Additionally, Waterton Lakes is historic, with evidence indicating that First Nation people have inhabited the site for over 10,000 years. Waterton Lakes boasts incredible views, like Calgary’s Prince of Wales Hotel atop Upper Waterton Lake.
Why It’s Worth A Visit: In 1932, Waterton Lakes National Park joined forces with its American neighbor, Glacier National Park in Montana, to become Waterton-Glacier International Peace Park. An International Peace Park is an official area where two countries work together to protect natural resources regardless of the border. Waterton is also a red chair park, so you’ll find famous red chairs around the park for your scenic enjoyment.
6. Yoho National Park
Location: Yoho National Park is over the British Columbia border, west of Banff. It is easily accessible from both Banff and Lake Louise.
About The Park: Yoho National Park is a true gem of the Canadian Rockies, embodying the Cree word for “wonder and awe.” It boasts magnificent rock walls, waterfalls, and almost 30 mountains. One of the park’s most iconic features is Emerald Lake. Its signature deep green waters make it a breathtaking sight, including views of rare wild orchids blooming around the lake.
If you’re looking for an adventure, Yoho has plenty of hikes to explore the breathtaking scenery. There are plentiful fossils to find in some of Yoho’s hiking trails.
Why It’s Worth A Visit: A visit to this Canadian National Park isn’t complete until you ride the rails traversing the Continental Divide through the Spiral Tunnels. The train enters one tunnel and exits another. Don’t miss the First Passage to the West route at Yoho, either.
7. Gros Morne National Park
Location: Gros Morne National Park is in eastern Canada’s Newfoundland. If visiting by car, access is from the Marine Atlantic Ferry Service from Nova Scotia.
About The Park: Gros Morne National Park has something for everyone in almost 700 square miles. Explore the dramatic fjords left by glaciers long ago and admire the incredible waterfalls and cliffs they created.
From music and art festivals to quaint towns like Cow Head and Woody Point, Gros Morne will not disappoint. You can go hiking or camping all over Gros Morne or stroll along its many sandy beaches. If that weren’t enough, Gros Morne is one of Newfoundland’s premier spots for spotting icebergs.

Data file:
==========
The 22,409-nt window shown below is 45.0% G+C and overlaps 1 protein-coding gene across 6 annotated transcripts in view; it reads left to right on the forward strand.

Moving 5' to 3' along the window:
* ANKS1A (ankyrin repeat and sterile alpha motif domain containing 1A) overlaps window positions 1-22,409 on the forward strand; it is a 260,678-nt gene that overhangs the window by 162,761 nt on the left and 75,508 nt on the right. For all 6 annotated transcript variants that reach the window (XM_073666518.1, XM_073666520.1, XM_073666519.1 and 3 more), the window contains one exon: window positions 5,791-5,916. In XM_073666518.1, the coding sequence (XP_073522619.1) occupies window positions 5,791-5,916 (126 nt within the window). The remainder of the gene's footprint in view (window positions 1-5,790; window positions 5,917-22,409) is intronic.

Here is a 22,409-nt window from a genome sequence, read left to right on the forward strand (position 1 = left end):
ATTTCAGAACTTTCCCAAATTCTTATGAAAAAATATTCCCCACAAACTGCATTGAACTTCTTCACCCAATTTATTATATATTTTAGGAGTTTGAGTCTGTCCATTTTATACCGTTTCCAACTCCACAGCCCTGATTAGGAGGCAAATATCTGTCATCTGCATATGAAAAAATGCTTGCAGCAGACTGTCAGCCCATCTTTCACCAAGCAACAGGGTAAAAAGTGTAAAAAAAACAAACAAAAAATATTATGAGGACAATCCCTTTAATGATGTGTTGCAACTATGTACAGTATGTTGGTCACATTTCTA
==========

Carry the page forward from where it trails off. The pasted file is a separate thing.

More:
Why It’s Worth A Visit: Hiking in Gros Morne is like hiking on another planet, especially in the Tablelands. This area is where scientists confirmed the plate tectonic theory as evidenced by the many geologic features, like its ancient seafloor and ocean avalanches preserved over millions of years. If you’ve ever wanted to see the exposed earth’s mantle, this is the place to visit.
What Is the Most Popular Canadian National Park?
The Canadian Rockies and Lake Louise are famous and scenic places to visit within Canada’s National Park system. Banff National Park is one of Canada’s most popular national parks. Being Canada’s oldest national park and the third oldest national park in the world, its popularity makes sense. Almost 3.6 million visitors per year can’t be wrong. Scenic and natural wonders are abundant within this Canadian National Park.
Pro Tip: Use these Tips for Boondocking in Alaska & Canada to save money on your RV adventure.
Are Canadian National Parks Worth Visiting?
Canada is the land of many wonders with its scenic vistas of the Canadian Rocky Mountains and wildlife like bald eagles, moose, and bears. But what draws people in is the protected lands of its many national parks. Rivaling any national park in the U.S., crossing the border into Canada is a must for any national park lover. So Canadian National Parks are worth visiting.
Which Canadian National Park will you visit first? Tell us your thoughts in the comments!